Help Tuna beat FIP!

Hello everyone. As most of you know, this past year Kenny and I adopted two adorable Siamese kittens, Tuna and Nori. These babies have quickly worked their way into our home and hearts. We would do anything for our fur babies, and I'm sure many of you could say the same.

For the past two months, Tuna has been declining in health. What started as an upper respiratory infection quickly turned into something more serious: FIP (Feline infectious peritonitis). FIP is considered a rare fatal disease that stems from a common disease called Feline Coronavirus. 95% of cats have the coronavirus and are usually fine. However, sometimes, with a weakened immune system, FIP can develop.

There are two types of FIP, wet and dry. Wet FIP is when the cat has fluid built up in their abdomen, which can be drained, but will ultimately build back up. Dry FIP is internal, and usually affects the cat's neurological system. In both cases, it is fatal. In Tuna's case, he has dry FIP. It is affecting his legs and his behavior. Over the course of one week, Tuna went from being perfectly healthy to losing the ability to walk. He was also quickly losing weight, despite eating like normal.

Heartbroken, Kenny and I had accepted that this was his fate and that we had to end the suffering for our sweet boy. Through my research on FIP, I stumbled across a study at UC Davis that treated cats with FIP. The research was no longer being conducted, however, the medicine used to treat cats with FIP was still available. The problem is that the medicine is not yet FDA approved, so it cannot be administered by a vet and it is very expensive.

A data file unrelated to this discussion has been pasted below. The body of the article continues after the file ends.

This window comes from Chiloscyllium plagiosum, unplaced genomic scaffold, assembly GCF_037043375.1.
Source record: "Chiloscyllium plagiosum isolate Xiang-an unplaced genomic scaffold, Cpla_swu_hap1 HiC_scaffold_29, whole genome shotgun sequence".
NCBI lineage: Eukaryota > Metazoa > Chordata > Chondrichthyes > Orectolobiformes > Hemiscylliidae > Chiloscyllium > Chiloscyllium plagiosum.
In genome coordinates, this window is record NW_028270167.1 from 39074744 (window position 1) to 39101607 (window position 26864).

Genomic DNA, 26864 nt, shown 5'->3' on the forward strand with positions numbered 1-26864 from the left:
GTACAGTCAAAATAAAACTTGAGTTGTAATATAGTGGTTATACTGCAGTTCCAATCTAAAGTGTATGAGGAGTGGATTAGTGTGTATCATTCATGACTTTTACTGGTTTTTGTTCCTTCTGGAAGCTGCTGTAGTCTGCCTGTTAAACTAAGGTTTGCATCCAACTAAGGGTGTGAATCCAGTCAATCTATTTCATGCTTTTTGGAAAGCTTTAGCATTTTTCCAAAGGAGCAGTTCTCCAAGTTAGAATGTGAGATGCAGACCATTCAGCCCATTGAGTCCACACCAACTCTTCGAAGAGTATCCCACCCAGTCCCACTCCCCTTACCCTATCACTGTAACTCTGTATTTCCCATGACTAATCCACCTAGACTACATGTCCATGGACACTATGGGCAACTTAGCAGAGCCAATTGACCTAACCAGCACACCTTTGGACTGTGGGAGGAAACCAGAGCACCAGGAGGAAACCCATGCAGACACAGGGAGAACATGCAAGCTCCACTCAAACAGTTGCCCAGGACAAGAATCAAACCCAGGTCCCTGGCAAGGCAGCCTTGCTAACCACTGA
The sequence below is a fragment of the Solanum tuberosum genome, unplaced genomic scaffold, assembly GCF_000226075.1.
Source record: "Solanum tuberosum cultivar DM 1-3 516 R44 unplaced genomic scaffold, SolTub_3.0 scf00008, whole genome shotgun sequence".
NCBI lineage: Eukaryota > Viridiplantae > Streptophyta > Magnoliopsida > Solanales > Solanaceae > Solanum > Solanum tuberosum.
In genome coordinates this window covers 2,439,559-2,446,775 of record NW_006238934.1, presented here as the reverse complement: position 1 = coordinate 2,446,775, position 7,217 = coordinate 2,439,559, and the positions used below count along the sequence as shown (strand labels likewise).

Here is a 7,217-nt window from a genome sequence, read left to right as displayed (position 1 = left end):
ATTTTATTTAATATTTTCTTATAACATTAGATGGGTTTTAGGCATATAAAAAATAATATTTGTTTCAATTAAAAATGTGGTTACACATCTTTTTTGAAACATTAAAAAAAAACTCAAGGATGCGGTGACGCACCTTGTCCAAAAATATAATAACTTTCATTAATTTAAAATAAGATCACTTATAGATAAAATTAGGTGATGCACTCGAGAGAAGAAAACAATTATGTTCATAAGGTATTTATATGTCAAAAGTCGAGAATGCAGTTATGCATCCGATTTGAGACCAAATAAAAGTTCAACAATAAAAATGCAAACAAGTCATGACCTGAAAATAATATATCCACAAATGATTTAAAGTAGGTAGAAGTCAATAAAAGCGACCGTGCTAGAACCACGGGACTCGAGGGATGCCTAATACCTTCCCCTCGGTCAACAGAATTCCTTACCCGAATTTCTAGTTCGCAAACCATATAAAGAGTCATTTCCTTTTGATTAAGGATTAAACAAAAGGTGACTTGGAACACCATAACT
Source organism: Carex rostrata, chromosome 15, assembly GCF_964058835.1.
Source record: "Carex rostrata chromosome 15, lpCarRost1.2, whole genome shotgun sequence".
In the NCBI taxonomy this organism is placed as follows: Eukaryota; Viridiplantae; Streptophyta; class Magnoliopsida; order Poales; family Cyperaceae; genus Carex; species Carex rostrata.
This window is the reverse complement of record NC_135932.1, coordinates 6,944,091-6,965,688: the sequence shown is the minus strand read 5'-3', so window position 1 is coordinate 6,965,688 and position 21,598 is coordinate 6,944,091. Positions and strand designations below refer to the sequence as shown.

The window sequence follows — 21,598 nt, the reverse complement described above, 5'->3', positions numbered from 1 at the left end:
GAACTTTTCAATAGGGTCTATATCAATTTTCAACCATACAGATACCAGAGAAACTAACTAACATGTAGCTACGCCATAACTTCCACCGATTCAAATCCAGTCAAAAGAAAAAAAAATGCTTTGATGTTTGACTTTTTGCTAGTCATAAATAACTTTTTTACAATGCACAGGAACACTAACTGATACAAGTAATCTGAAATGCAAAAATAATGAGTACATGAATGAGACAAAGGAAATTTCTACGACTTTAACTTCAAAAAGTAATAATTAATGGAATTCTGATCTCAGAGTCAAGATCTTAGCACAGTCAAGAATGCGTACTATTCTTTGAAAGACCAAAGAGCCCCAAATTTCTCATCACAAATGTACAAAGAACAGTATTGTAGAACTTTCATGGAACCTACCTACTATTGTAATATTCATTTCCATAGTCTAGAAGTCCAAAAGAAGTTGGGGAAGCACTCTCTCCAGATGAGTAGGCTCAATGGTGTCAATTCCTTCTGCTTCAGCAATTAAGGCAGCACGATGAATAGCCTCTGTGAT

After debating what to do, we decided that it would pain us to not at least try to help Tuna. He wants to live. He is still eating, playing, and purring even though his legs are giving out on him. He deserves a chance. On Halloween, Kenny and I drove to Philadelphia to get the medicine for our boy. We have already started treatment and while it is still early days, we are already noticing a slight improvement! 

The biggest challenge we can see going forward is that the medicine is incredibly expensive. Each dosage is going to cost us around $35-40. We have to give him the medicine once a day for 84 days. Once he starts gaining weight, we will have to up his dosage to compensate, which will in turn up the price. We also have to take him in for monthly bloodwork/check ups, and buy  materials such as needles, syringes, and more.  It is expensive, but I don't see any other option. 

If there is any way that you can help, it would mean the world to us. I am not the person to ask for help,  but at this point it's not about me anymore. It's about helping Tuna get better. If you can't help financially, please help by sharing. 

Much love,
Cassie, Kenny, Tuna, and Nori

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Cassie Lee 
Baltimore, MD
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